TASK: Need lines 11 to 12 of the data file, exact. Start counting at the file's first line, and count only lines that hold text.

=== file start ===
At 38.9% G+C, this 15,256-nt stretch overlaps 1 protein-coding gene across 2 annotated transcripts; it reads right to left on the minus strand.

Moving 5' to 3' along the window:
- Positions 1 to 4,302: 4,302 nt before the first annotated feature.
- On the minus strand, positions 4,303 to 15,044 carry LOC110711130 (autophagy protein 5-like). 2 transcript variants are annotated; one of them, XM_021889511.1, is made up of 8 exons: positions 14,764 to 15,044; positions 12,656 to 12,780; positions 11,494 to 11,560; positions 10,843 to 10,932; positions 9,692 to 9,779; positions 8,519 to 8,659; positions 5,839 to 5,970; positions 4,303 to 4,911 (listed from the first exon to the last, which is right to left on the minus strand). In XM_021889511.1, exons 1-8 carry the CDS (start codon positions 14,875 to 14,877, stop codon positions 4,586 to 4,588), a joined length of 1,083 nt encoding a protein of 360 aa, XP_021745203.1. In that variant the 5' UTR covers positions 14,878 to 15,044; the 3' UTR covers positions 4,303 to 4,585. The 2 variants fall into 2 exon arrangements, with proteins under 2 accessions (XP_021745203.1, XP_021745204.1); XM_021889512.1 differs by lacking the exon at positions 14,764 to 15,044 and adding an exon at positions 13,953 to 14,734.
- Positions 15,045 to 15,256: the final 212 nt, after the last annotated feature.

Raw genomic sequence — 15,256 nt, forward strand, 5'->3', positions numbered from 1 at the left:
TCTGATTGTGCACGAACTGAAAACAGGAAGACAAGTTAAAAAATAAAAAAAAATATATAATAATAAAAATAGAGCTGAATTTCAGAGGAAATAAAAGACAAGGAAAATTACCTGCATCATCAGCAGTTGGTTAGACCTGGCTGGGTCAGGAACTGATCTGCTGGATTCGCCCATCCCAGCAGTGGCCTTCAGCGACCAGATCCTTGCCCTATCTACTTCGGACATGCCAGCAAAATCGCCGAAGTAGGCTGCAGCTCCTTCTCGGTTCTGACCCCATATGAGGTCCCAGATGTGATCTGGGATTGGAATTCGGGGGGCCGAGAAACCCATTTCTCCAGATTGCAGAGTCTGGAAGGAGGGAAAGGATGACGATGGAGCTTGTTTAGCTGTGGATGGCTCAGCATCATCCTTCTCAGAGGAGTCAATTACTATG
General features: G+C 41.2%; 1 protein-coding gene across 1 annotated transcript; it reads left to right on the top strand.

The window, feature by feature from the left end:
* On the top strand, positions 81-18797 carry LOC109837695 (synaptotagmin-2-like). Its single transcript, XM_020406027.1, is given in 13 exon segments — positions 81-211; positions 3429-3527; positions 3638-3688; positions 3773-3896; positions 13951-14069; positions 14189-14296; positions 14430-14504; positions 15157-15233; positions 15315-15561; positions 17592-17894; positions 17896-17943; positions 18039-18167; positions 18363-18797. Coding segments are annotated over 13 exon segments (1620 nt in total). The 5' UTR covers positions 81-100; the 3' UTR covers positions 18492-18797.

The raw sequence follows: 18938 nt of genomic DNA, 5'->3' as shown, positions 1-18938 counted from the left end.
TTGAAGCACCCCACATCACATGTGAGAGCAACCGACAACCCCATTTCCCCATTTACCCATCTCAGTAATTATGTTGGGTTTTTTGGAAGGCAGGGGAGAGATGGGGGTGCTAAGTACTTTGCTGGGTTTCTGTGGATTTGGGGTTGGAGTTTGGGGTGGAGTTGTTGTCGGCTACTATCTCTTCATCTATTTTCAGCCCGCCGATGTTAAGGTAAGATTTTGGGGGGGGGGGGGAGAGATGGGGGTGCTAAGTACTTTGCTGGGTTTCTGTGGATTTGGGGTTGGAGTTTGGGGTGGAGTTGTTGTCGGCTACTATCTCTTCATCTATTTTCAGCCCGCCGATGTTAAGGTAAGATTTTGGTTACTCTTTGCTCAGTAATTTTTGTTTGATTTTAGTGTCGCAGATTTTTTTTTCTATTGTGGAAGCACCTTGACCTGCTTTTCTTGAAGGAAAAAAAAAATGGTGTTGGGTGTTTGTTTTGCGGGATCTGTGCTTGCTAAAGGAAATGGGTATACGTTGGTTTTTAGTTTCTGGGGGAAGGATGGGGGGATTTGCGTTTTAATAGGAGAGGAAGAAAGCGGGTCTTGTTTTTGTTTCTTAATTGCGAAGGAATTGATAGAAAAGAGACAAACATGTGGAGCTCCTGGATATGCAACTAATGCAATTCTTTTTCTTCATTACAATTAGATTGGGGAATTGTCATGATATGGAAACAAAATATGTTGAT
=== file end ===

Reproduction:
The raw sequence follows: 18938 nt of genomic DNA, 5'->3' as shown, positions 1-18938 counted from the left end.
TTGAAGCACCCCACATCACATGTGAGAGCAACCGACAACCCCATTTCCCCATTTACCCATCTCAGTAATTATGTTGGGTTTTTTGGAAGGCAGGGGAGAGATGGGGGTGCTAAGTACTTTGCTGGGTTTCTGTGGATTTGGGGTTGGAGTTTGGGGTGGAGTTGTTGTCGGCTACTATCTCTTCATCTATTTTCAGCCCGCCGATGTTAAGGTAAGATTTTGGGGGGGGGGGGGAGAGATGGGGGTGCTAAGTACTTTGCTGGGTTTCTGTGGATTTGGGGTTGGAGTTTGGGGTGGAGTTGTTGTCGGCTACTATCTCTTCATCTATTTTCAGCCCGCCGATGTTAAGGTAAGATTTTGGTTACTCTTTGCTCAGTAATTTTTGTTTGATTTTAGTGTCGCAGATTTTTTTTTCTATTGTGGAAGCACCTTGACCTGCTTTTCTTGAAGGAAAAAAAAAATGGTGTTGGGTGTTTGTTTTGCGGGATCTGTGCTTGCTAAAGGAAATGGGTATACGTTGGTTTTTAGTTTCTGGGGGAAGGATGGGGGGATTTGCGTTTTAATAGGAGAGGAAGAAAGCGGGTCTTGTTTTTGTTTCTTAATTGCGAAGGAATTGATAGAAAAGAGACAAACATGTGGAGCTCCTGGATATGCAACTAATGCAATTCTTTTTCTTCATTACAATTAGATTGGGGAATTGTCATGATATGGAAACAAAATATGTTGAT